In 1984, under the watchful eyes of Harold Simons and Linda Grace, many schools participated in “Audubon Adventures”, which would continue until 1998. In 2009, the then President, Peggy Maslow, took up the cause in the Port Washington schools, educating the 4th Graders in birding 101, which led to those grades joining Cornell Lab of Ornithologys’ Project FeederWatch. Grant money, obtained from Audubon New York and the Port Washington Educational Foundation bought feeders and seed. These grant monies also included a feeding station for the Port Washington Library children’s room. Peggy also held classes in Great Necks’ Adult Education.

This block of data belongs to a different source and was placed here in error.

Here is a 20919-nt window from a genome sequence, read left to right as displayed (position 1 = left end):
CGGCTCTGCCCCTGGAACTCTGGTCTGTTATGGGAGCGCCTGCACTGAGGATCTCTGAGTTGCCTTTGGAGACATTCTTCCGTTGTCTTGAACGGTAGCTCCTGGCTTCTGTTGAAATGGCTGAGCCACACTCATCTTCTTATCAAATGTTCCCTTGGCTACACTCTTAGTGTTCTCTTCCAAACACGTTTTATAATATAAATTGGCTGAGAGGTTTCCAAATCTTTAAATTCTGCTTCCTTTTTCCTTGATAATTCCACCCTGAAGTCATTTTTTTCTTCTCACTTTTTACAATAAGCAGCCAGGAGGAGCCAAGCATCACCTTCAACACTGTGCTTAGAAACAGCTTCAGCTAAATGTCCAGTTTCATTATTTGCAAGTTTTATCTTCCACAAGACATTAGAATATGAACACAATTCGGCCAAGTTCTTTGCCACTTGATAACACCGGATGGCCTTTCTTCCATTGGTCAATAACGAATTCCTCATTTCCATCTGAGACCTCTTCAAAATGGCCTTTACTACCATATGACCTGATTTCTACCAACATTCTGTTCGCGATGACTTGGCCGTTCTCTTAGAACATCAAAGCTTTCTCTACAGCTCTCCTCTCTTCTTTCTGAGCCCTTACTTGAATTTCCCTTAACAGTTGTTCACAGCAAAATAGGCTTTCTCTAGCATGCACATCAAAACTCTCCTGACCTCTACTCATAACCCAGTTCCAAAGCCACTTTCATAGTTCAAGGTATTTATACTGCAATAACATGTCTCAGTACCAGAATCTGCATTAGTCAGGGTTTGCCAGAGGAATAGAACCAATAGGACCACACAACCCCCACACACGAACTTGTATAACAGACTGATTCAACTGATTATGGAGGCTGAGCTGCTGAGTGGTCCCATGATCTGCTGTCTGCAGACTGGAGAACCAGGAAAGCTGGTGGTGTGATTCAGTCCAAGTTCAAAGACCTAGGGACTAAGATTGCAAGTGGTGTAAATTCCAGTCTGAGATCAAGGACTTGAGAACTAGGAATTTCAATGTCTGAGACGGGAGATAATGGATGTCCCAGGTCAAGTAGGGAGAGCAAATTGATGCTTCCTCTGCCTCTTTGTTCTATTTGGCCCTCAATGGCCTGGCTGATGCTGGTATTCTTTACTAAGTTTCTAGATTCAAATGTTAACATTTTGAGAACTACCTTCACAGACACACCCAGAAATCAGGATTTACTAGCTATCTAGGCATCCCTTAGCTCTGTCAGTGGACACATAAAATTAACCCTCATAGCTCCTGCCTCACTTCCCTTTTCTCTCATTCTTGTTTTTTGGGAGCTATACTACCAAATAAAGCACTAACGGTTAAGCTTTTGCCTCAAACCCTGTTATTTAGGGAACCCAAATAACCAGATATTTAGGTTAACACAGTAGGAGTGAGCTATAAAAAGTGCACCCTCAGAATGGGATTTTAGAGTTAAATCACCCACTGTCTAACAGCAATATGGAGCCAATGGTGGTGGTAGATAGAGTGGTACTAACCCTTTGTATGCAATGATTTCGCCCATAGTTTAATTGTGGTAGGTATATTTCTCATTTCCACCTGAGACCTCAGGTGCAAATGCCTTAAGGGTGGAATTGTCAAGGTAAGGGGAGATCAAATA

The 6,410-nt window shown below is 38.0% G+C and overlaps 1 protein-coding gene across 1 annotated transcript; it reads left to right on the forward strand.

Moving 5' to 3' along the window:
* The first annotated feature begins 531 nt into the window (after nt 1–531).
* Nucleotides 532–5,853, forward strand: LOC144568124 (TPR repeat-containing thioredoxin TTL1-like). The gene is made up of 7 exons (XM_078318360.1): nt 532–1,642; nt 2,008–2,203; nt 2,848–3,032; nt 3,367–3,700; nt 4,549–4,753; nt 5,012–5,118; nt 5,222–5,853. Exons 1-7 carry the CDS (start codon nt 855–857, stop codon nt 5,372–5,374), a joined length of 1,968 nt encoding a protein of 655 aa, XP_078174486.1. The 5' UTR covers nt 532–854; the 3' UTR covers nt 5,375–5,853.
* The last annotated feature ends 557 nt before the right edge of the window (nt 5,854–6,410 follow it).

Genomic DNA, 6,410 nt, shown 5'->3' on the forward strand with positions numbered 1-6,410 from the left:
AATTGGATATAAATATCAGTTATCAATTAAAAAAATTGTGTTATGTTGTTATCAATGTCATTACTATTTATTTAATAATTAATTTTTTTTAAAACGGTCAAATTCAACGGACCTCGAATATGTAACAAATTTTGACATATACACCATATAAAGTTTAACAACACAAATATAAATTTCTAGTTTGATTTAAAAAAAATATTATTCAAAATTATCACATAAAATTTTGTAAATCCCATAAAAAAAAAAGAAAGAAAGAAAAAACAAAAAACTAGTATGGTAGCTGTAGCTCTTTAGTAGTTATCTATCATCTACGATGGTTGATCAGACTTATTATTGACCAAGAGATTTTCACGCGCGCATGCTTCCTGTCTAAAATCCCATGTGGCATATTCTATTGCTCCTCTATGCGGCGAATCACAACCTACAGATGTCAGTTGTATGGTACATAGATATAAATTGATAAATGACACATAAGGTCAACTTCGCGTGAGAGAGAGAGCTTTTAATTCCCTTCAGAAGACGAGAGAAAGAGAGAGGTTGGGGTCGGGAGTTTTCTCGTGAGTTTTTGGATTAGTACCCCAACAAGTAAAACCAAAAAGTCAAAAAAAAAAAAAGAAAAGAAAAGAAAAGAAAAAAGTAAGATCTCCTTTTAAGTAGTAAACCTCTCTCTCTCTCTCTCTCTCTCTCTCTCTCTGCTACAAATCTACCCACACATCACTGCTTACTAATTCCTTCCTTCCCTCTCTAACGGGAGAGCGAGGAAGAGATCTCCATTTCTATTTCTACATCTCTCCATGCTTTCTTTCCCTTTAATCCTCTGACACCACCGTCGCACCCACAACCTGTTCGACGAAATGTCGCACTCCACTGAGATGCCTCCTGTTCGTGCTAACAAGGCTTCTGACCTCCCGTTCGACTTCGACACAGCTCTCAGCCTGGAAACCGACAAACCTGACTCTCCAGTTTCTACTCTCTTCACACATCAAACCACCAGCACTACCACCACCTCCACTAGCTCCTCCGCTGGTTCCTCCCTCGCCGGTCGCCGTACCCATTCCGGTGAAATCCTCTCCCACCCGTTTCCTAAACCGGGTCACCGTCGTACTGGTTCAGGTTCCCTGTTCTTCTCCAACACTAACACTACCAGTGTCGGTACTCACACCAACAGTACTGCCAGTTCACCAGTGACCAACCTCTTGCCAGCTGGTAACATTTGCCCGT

In 1988, an Aunt of Dr. Basil Tangredi, bequeathed to the chapter her half of a house in Queens that she shared with her sister. After the passing of this relative there was extensive litigation, until October of 1992 when the house was finally sold at auction and LLAS received their share of the proceeds $60,914. After much consideration by the board, it was decided to donate $35,000 to T.R. Sanctuary for unspecified improvements to their property and buildings. The remainder was placed into investments for future use by the chapter.
In keeping with our mission to educate, NSAS continues to award a young child with a summer scholarship to either Garvies Point Museum or T.R.Sanctuary and a scholarship to a teacher, who applies for it, for a weeks program on Audubons’ Hog Island, in Maine. In 1988 – 1993 a childrens’ party “for the birds” was attended at Garvies Point Museum and Preserve, this was held just before Christmas time.